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A North Carolina lifeguard received a barrage of complaints from beachgoers after he flew a rainbow flag on his Carolina Beach lifeguard stand on the Fourth of July.
“Pretty much immediately someone complained [and] told one of the other lifeguards that they thought because I was flying that flag that I would only rescue gay people,” Zach Hupp told Wilmington, N.C., TV station WECT.
Gina Benton, a town resident, posted her concern on the town's Facebook page:
"I was on the North End today, with about 35 friends, when it was pointed out that Lifeguard Tower #37 was not only flying a yellow flag, but also a gay and lesbian flag. As a long-time resident, I understand the importance of the caution flags, utilized by the lifeguards, but any other flag I thought was prohibited. Being the Fourth of July, an American Flag would have been more appropriate. I didn't know how to explain this one to the tourists who asked us about it. Some knew exactly what type of flag it was, others wondered if it had anything to do with the ocean conditions. I hope that you can reply with a reasonable explanation."
Hupp told WECT that he only set up the flag to show his support for the LGBT community, and for "everyone [to] feel welcome to come down to the beach, especially near Freeman Park which is filled with other flags that may turn some people away."
City officials, however, said Hupp's show of support was a violation of ethical guidelines and updated their rules on what flags can now be flown. Fire Chief Alan Griffin told WECT that since lifeguards communicate signals through flags, flying one that's not in the book may pose a serious problem.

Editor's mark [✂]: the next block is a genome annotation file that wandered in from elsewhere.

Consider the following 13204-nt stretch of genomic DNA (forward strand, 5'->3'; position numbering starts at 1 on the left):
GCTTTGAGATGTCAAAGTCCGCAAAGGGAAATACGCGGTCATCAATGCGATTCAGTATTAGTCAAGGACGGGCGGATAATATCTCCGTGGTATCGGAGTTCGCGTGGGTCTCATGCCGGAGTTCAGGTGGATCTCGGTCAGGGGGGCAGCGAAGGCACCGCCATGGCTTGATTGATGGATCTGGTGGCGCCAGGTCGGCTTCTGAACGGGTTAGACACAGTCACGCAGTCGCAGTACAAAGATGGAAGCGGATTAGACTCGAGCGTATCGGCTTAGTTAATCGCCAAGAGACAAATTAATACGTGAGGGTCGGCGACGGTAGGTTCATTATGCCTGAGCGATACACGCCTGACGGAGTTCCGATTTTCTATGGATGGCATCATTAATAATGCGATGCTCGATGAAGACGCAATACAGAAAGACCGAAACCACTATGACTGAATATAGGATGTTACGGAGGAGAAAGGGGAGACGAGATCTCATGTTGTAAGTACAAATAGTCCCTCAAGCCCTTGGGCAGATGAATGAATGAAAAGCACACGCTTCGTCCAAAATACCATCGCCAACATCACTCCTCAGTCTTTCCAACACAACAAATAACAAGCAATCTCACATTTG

"Each [flag] has a different representation, and we always tell beach patrons to swim near a guard and always look at the flag and the flags will tell you what's going on on the beach," Griffin said. "We don't want anything that we flagged or waved off the stands that could be misconstrued other than the fact that it's telling them what the current conditions are."
Aside from the safety concern, Griffin added that staff members shouldn't "take stances while on duty for whatever cause it is, no matter how good it is or how bad it is." City officials issued a warning to Hupp and said they plan to use this case as an example to teach their employees about professionalism and responsibility. "We definitely don't want them engaging in things that aren't day-to-day operations," Griffin said.
Hupp said he was overwhelmed by all this flap over the rainbow flag. "I’m honestly surprised it became as big of a deal as it has,” he said.
Watch the report below.